Motorola Moto X UK – Review

Motorola Moto X UK – Review

Moto X#1Moto X UK – Review


After 6 months of waiting, the UK got it’s hands on the first high end Motorola since the Razr HD . I say high end even though most people are calling it a “mid range” phone just based on internal hardware. This is where I think they are going wrong. The build quality is just beautiful. Even on the “Made in China” versions the UK gets. The screen is bright and sharp, the user experience flows silky smooth, the camera is rather good for a Motorola (who have never seemed to focus in this area before). All the right ingredients to be a high end phone. On top of all this, in the UK, it ships with 50GB extra Google Drive space and Android 4.4.2 which on other “flag ship” devices, you may be waiting a while for.

The Moto X is selling for £300 from Clove Technology  in the UK and £389.99 in high street stores.

As a reference Phones4U are still selling the Samsung Galaxy s3 at £359.95. Also if you are looking to get it on contract it is free from as low as £21 per month. Making it one of the most affordable high end phones out at the moment.


 Quick Specs


129.3 x 65.3 x 10.4 mm



Screen size

4.7 inches

Screen resolution

720 x 1280

Screen type



2,200mAh Li-ion (non-removable)

Internal storage

16GB (11.88GB free)

Rear camera


Front-facing cam

2MP stills, 1080p video

Video capture





Qualcomm Snapdragon S4 Pro (MSM8960)


1.7GHz dual-core Krait


Adreno 320



Operating system

Android 4.4.2

Looking at the hardware I can understand why people are not too impressed, but when you think about it, everything has a reason behind it rather than just numbers to impress. Such as a 720p screen to not push the Adreno 320 too hard, an AMOLED screen so Active Display can show individual pixels, and a 1.7Ghz dual-core so as not to waste battery (as it doesn’t need the extra two cores to power Touchwiz).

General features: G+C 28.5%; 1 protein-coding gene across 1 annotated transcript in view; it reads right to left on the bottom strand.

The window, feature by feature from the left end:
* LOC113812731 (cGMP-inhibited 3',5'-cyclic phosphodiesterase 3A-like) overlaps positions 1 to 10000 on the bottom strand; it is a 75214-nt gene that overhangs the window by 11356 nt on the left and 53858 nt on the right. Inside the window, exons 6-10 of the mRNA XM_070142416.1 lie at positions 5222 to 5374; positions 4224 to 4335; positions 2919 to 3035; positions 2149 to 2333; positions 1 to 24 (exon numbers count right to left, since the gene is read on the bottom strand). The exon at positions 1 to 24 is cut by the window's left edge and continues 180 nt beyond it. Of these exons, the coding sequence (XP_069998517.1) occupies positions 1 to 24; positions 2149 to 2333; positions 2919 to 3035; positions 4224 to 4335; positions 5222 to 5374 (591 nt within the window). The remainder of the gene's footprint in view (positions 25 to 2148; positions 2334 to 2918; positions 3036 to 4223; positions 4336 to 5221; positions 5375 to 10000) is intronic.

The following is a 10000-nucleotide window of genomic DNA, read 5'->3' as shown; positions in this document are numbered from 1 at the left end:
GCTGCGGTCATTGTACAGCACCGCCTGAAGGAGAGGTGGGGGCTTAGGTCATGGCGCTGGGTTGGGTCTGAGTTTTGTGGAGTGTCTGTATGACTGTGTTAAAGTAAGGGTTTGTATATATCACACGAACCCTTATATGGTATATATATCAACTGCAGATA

Also, with the always listening core and contextual core, it turns the phone into an always ready device which no phone has been before.

 How this hardware is put together…simply, it’s amazing.

I have owned 6 Motorola Android phones and the quality just keeps getting better and better.

My normal checks are trying to bend the phone; it hardly creeks unlike other plastic phones on the market. Even the Nexus 5 makes a lot of noise due to space under the battery cover. My next test is to run my fingernail under the battery cover; I can hardly get it in the gap. USB and AUX both click in nicely. Where it does fail a little bit is the volume keys and power key wiggle but that is my only complaint. One odd thing is that the “M” logo on the back of the phone is indented but I find myself using this to place my finger on when pulling the phone out of my pocket. Small detail, but handy.


Moto X#2


Next, the user interface and user experience …. It may look pure, but it’s not.


This is a rather sensitive area of Android OEM customisation. Motorola seems to have made this a lot better than most, but it’s not perfect yet. They have kept the UI 99% AOSP and the only change I have seen is that the signal level indicator is different, so 3G and 4G look different. If that’s all they have changed, I’m sure we can live with it. UX has been changed via applications pre-installed and updated via the Play Store, a very nice touch, but these can only be disabled not removed.


Moto X#3

The main added features of the phone are Active Display,Touchless Control, Motorola Connect, Assist and the Camera. I will now go into a little bit of detail on these features:

 Active Display

This is a game changer. I can see more OEMs taking it on. Notifications show up as a pulse on the lock screen so without touching the phone, you can tell if you need to or even want to respond. I mainly use this when my phone is on the desk so that I don’t have to reach the power button to reply. It may sound lazy but once you start using this feature, you won’t want to go back. Also, when picking up the phone or pulling it out of your pocket the Active Display shows you the time… “Hey, who wears a watch now-a-days?”. This really makes the phone feel alive and ready for you, which sounds odd but is really nice – like a puppy waiting for you at the door.